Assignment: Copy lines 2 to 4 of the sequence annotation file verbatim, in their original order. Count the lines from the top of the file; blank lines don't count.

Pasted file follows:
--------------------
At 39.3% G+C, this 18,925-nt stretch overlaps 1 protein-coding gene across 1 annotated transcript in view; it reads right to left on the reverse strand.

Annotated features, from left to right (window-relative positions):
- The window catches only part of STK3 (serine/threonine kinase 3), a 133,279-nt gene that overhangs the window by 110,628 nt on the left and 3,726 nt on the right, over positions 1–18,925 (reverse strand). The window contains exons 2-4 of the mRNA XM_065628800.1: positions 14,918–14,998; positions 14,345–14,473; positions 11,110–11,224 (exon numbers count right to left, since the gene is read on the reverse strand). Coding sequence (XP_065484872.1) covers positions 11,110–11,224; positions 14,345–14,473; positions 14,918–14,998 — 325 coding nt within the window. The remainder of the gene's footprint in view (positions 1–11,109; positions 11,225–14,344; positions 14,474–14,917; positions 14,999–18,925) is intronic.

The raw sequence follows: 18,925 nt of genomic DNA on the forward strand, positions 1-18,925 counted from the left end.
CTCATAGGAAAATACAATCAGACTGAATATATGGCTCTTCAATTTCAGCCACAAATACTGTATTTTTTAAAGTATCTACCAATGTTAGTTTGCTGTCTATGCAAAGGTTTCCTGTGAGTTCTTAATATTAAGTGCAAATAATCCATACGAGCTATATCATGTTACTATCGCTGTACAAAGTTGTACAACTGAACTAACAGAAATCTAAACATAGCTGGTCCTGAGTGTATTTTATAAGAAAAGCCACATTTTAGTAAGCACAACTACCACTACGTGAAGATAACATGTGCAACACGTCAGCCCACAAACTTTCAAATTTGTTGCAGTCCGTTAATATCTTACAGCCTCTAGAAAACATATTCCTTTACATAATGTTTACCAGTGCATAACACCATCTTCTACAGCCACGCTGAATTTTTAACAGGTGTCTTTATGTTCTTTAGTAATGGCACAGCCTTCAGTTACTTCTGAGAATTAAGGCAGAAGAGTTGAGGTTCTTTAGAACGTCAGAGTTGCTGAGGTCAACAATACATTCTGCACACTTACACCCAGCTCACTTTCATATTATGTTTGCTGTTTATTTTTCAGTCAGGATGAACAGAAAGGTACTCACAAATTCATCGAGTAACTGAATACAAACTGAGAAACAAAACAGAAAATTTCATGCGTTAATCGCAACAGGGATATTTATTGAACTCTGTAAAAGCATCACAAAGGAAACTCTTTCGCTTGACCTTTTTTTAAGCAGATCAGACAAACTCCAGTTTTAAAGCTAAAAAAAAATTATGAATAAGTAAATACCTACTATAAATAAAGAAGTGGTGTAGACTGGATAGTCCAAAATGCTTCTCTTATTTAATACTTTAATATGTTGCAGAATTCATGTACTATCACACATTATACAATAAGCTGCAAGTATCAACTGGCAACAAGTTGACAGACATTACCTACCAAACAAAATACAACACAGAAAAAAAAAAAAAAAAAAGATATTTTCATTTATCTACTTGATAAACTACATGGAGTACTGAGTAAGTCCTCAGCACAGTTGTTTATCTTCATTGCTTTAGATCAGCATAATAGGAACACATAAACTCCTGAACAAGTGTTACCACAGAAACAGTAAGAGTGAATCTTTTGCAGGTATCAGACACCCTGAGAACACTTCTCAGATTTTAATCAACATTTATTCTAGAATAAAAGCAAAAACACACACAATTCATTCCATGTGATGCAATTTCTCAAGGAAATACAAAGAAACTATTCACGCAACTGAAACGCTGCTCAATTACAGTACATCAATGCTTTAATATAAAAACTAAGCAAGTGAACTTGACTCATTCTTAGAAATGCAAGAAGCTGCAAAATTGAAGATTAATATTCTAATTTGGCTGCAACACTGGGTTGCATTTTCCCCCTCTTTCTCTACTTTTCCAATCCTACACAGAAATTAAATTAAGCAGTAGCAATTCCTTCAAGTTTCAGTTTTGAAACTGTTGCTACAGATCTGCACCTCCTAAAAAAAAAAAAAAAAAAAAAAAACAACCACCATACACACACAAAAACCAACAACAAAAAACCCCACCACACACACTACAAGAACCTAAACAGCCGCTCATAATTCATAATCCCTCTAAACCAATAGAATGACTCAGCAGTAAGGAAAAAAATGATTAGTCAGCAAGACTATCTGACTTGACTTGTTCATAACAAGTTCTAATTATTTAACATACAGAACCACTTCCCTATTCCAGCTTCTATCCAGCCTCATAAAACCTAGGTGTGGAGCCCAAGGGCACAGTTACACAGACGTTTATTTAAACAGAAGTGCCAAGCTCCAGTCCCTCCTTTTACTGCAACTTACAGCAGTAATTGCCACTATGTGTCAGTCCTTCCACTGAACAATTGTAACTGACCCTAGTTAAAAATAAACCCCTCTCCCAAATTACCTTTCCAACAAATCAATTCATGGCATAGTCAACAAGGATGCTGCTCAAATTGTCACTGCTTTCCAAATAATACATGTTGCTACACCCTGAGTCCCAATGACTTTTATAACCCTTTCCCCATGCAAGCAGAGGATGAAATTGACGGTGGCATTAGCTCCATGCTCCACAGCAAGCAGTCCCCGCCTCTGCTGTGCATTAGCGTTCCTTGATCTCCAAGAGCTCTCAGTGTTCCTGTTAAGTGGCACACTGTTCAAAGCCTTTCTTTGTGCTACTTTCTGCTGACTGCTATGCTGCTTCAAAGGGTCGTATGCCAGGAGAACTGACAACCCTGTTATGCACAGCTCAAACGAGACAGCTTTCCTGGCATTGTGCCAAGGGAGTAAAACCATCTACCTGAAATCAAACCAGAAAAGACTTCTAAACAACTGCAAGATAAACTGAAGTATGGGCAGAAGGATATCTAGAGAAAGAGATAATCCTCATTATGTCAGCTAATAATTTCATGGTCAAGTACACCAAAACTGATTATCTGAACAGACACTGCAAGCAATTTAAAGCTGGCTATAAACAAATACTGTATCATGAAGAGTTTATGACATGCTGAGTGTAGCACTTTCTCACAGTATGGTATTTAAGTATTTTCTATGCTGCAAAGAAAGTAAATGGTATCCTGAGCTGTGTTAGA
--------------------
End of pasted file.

Annotated features, from left to right (window-relative positions):
- The window catches only part of STK3 (serine/threonine kinase 3), a 133,279-nt gene that overhangs the window by 110,628 nt on the left and 3,726 nt on the right, over positions 1–18,925 (reverse strand). The window contains exons 2-4 of the mRNA XM_065628800.1: positions 14,918–14,998; positions 14,345–14,473; positions 11,110–11,224 (exon numbers count right to left, since the gene is read on the reverse strand). Coding sequence (XP_065484872.1) covers positions 11,110–11,224; positions 14,345–14,473; positions 14,918–14,998 — 325 coding nt within the window. The remainder of the gene's footprint in view (positions 1–11,109; positions 11,225–14,344; positions 14,474–14,917; positions 14,999–18,925) is intronic.

The raw sequence follows: 18,925 nt of genomic DNA on the forward strand, positions 1-18,925 counted from the left end.